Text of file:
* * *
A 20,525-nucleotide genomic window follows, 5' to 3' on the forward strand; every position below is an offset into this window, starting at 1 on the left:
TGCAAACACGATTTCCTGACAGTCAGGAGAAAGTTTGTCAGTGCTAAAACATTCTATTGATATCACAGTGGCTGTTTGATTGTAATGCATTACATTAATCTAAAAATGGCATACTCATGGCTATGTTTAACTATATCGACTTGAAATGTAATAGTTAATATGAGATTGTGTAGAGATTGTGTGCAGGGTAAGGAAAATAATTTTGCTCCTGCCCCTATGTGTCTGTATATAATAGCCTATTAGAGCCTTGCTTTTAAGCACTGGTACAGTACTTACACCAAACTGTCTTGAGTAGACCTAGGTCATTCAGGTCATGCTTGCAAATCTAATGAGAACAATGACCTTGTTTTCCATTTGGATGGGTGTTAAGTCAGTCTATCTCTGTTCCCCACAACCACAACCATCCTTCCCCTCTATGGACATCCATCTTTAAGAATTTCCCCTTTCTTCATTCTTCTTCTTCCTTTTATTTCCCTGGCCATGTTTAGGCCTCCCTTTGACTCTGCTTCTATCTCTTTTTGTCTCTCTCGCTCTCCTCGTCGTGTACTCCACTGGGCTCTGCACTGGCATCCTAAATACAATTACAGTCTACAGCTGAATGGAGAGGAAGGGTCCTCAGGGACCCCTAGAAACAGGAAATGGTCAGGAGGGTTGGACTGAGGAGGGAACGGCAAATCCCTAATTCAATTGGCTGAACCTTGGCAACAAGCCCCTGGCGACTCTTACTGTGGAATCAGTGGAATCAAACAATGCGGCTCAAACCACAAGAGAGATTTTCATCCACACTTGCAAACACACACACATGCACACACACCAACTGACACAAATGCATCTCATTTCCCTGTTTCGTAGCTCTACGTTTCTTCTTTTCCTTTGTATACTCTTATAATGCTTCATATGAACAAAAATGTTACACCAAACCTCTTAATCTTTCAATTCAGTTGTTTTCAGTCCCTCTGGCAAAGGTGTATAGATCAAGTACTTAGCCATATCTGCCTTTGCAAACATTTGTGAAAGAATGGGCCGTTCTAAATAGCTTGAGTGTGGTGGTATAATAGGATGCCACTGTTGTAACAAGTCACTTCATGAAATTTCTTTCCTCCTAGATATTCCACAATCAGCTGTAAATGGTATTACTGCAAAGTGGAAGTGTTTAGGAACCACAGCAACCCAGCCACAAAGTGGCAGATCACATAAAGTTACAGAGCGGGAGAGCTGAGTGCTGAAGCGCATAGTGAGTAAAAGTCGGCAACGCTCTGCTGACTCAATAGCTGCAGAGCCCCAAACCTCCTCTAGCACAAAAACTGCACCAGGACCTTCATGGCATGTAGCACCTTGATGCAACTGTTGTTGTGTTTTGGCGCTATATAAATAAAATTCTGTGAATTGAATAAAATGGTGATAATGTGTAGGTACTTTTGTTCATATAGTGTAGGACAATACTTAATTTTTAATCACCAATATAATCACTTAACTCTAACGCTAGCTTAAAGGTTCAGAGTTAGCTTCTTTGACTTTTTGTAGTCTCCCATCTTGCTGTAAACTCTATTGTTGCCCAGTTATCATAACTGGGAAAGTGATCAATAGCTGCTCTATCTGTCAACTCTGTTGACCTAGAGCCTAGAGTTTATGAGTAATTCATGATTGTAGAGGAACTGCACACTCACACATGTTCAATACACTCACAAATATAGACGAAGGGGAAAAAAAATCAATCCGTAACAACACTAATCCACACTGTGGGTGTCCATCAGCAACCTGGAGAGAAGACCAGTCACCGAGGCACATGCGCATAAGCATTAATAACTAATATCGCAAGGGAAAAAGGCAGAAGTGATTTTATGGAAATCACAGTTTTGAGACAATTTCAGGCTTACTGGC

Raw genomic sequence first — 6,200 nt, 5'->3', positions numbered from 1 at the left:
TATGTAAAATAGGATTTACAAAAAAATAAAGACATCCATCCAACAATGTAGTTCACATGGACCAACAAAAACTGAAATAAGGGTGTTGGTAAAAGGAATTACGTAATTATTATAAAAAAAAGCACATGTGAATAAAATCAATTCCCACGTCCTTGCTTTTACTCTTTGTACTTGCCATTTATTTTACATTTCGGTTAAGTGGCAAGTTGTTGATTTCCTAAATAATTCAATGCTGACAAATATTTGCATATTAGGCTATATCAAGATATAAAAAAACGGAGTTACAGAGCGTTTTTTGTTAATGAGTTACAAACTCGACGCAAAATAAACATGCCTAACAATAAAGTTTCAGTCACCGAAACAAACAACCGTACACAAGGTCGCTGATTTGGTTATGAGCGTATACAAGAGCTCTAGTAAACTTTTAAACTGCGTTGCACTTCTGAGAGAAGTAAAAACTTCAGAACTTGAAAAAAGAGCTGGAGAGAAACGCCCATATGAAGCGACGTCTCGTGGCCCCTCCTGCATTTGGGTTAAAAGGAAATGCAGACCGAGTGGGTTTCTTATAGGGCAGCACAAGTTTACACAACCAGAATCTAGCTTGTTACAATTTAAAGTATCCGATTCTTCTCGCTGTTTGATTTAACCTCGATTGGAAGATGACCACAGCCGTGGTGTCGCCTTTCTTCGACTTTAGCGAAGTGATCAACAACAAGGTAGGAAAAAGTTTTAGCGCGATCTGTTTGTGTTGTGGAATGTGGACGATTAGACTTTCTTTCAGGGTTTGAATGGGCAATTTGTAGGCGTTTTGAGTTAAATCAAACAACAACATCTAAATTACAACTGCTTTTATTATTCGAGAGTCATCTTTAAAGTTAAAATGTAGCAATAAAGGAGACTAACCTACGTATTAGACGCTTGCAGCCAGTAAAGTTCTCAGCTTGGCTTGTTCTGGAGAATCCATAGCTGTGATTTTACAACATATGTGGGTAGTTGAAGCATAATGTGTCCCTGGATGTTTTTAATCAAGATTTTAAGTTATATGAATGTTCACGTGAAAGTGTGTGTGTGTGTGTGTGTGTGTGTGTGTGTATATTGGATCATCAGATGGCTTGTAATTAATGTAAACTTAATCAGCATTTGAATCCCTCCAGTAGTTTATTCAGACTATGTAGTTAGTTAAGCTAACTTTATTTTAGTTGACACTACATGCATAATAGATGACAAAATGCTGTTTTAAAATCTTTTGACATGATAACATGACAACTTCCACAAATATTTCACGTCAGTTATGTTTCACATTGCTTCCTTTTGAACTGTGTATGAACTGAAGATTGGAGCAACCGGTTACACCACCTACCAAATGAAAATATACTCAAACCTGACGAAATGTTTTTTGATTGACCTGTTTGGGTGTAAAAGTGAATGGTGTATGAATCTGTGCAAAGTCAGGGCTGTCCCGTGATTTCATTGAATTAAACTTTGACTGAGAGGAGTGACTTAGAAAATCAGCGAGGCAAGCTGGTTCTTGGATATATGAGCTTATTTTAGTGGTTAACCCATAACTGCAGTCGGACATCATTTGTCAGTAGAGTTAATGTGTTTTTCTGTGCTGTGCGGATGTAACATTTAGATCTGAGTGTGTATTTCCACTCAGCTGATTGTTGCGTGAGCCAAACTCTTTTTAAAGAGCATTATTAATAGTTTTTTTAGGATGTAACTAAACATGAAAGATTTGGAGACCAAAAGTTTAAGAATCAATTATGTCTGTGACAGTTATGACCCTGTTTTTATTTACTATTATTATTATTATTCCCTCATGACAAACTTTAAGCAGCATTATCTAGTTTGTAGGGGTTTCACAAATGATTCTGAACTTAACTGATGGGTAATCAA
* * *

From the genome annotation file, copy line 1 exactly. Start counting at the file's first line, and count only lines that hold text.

A 20,525-nucleotide genomic window follows, 5' to 3' on the forward strand; every position below is an offset into this window, starting at 1 on the left: